One of the many continuing and ongoing wonders of our wonderful little state is that everyone (except for most American Jews) seems to wish to visit us. We are treated all year long to a plethora of visiting heads of states, commercial delegations, foreign legislators, religious leaders of all faiths, professors and intellectuals, artists and musicians and a few million other nice people.
This is very good for our tourist industry, hoteliers and flag makers. It is not so convenient for us ordinary Jerusalemites who find that our already overcrowded streets are now randomly blocked by the passage of certain seemingly important foreign dignitaries.
But that is really a small price to pay for undoubtedly being the most important country in the world, or at least at the United Nations. This week we are being treated to an official state visit by Francois Hollande, the president of France. The tricolor flies boldly along Jerusalem’s streets though the traffic congestion below is somewhat worse than usual.
I am very happy that we have such visitors. After two thousand years of being the world’s doormat, I am delighted to witness much of the world beating a path to our door. The prophets of ancient Israel told us thousands of years ago that such days and visits would occur.
We are so accustomed to the everyday miracles that are part of our existence here in Israel that we are blasé even in the face of prophesies fulfilled before our very eyes. Napoleon visited the Land of Israel two hundred years ago as a conqueror. Francois Hollande visits us as our guest proclaiming admiration and support.
The Jewish people and the State of Israel itself have a checkered past, at best, with France. In medieval times the Jews were expelled from France and the Talmud was burned in the main square of Paris. Yet Rashi, a century earlier than when these sad occasions took place was part of French society and much of Old French is preserved in his writings.
The school of the Tosafists and their rigorous Talmudic scholarship is basically a French product. When the Bourbon monarchy was overthrown and the French Revolution took place at the end of the eighteenth century “liberty, fraternity and equality” was promised to all. A decade later, and by a very narrow margin of legislative victory, it was extended to Jews as well.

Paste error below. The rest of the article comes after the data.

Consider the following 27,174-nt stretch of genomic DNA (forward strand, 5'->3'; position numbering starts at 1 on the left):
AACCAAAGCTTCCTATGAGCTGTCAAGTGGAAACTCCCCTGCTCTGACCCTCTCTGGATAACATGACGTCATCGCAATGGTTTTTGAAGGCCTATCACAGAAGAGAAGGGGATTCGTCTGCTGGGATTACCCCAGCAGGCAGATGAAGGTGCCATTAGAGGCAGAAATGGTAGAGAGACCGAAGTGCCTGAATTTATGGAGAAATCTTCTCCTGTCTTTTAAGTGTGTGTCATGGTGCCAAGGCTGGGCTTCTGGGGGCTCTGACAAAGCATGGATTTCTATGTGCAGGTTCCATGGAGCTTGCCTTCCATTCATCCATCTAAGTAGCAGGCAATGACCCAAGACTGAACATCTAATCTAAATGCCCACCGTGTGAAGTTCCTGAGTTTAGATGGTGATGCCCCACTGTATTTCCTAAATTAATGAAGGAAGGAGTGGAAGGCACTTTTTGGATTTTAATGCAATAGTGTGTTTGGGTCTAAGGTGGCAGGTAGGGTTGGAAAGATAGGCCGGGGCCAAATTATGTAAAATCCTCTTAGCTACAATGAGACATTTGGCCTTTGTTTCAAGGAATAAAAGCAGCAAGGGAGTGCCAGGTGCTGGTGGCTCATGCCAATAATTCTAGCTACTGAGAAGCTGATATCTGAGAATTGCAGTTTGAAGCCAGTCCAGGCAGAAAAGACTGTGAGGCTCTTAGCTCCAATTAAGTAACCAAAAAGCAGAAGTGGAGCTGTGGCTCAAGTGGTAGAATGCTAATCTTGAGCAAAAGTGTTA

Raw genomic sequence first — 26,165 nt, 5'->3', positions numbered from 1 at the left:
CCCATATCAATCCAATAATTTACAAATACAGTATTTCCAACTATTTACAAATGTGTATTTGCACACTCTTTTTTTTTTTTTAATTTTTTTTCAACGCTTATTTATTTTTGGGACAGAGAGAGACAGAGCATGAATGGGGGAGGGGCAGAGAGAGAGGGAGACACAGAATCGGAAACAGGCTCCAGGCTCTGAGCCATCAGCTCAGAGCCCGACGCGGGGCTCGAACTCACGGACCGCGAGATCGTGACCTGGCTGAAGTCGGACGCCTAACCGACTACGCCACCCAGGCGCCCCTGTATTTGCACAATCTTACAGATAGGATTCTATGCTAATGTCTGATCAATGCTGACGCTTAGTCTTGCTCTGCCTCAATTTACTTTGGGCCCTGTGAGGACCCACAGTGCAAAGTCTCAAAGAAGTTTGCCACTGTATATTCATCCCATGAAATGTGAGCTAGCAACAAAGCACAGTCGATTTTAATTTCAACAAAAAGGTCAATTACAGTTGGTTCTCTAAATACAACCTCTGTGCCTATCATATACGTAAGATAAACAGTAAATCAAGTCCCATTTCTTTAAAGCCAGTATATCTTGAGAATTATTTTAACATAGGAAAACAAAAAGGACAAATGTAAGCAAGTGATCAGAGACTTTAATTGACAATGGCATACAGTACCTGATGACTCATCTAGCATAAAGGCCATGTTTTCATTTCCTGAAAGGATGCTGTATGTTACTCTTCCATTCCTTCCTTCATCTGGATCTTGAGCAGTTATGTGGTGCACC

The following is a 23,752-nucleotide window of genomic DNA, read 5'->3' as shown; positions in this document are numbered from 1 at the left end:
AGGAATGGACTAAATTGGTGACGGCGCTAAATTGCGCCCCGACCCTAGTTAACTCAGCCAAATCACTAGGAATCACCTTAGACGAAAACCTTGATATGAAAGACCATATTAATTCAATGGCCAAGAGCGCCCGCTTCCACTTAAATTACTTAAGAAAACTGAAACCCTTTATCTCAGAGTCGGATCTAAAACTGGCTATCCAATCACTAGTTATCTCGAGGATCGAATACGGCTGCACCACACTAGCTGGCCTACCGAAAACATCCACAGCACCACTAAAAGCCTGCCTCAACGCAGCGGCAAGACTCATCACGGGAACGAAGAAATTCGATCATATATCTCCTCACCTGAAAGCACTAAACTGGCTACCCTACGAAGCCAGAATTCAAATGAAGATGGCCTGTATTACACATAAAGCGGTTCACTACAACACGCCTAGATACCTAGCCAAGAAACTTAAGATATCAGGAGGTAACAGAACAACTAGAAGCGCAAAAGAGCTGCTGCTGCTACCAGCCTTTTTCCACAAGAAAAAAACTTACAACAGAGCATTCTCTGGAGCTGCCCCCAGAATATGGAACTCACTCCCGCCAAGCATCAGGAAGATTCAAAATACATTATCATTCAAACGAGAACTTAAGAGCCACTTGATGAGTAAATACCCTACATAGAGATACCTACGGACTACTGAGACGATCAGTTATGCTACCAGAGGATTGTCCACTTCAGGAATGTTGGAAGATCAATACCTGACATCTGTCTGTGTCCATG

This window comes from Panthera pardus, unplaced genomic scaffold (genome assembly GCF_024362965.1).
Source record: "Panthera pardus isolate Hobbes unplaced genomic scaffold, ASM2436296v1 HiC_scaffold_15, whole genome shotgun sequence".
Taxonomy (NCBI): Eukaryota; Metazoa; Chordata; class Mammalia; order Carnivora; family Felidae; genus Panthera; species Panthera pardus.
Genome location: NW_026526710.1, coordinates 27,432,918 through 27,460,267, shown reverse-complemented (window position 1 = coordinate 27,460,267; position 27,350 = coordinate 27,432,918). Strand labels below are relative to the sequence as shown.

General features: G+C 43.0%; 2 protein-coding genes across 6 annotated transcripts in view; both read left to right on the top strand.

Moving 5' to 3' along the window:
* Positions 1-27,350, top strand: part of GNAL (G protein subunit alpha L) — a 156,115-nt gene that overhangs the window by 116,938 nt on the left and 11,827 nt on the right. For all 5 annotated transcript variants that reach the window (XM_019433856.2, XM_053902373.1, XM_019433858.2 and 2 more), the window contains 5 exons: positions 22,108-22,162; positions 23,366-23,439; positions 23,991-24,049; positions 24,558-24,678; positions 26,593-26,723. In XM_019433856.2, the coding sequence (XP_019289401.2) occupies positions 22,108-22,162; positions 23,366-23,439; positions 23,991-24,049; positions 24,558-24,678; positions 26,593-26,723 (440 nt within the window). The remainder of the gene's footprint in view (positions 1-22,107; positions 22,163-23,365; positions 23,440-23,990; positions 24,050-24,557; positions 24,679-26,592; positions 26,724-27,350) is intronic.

But France was wracked by anti-Semitism throughout the nineteenth and twentieth centuries. The Dreyfus Trial of the 1890’s only revealed the true ugly face of French anti-Jewishness. In the 1930’s a Jew, Leon Blum, was prime minister of France for a period of years. His political opponents jeered “better Hitler than Blum.” During World War II the Vichy government of France willingly cooperated with their German conquerors in destroying tens of thousands of French Jews and looting their property.
In a fit of remorsefulness postwar France helped the Zionist cause of smuggling Jewish refugee survivors out of Europe and into the Land of Israel. In the 1950’s and 1960’s France was the main arms provider to Israel, especially of aircraft and helped Israel build a nuclear reactor at Dimona. Yet De Gaulle when he came to power turned very anti-Israel and had nasty things to say about the Jewish people as a whole. Life is always a mixed bag.
There have been many anti-Jewish attacks in France over the past decade. The massacre at a Toulouse Jewish school a few years ago was just the most horrific of these regular acts of violence and vandalism against Jews and Jewish institutions. Hollande justifiably condemns such atrocities but the Jews in France are, to put it mildly, slightly uneasy.
A great deal of French is heard spoken on the streets of Jerusalem currently as more and more younger French Jews no longer see their future as being in France. The very large and growing Moslem population in France, as in the rest of Europe as well, does not augur well for Jewish serenity in that country or continent.
The anti-Semitism in France comes from many different sources – the Moslems, the right-wing religious Catholic prelates, the left-wing academics and intellectuals, and the generally deep-seeded view of Jews and Judaism as being outside the pale of French culture and national life. What Hollande can do about any of this is a matter of conjecture.
At the moment we are satisfied that he is at least greatly cautious about Iran’s benevolence and good intentions. So we welcome him, sort of, but with a necessary measure of reserve and caution. There are no friends among sovereign nations, only national interests.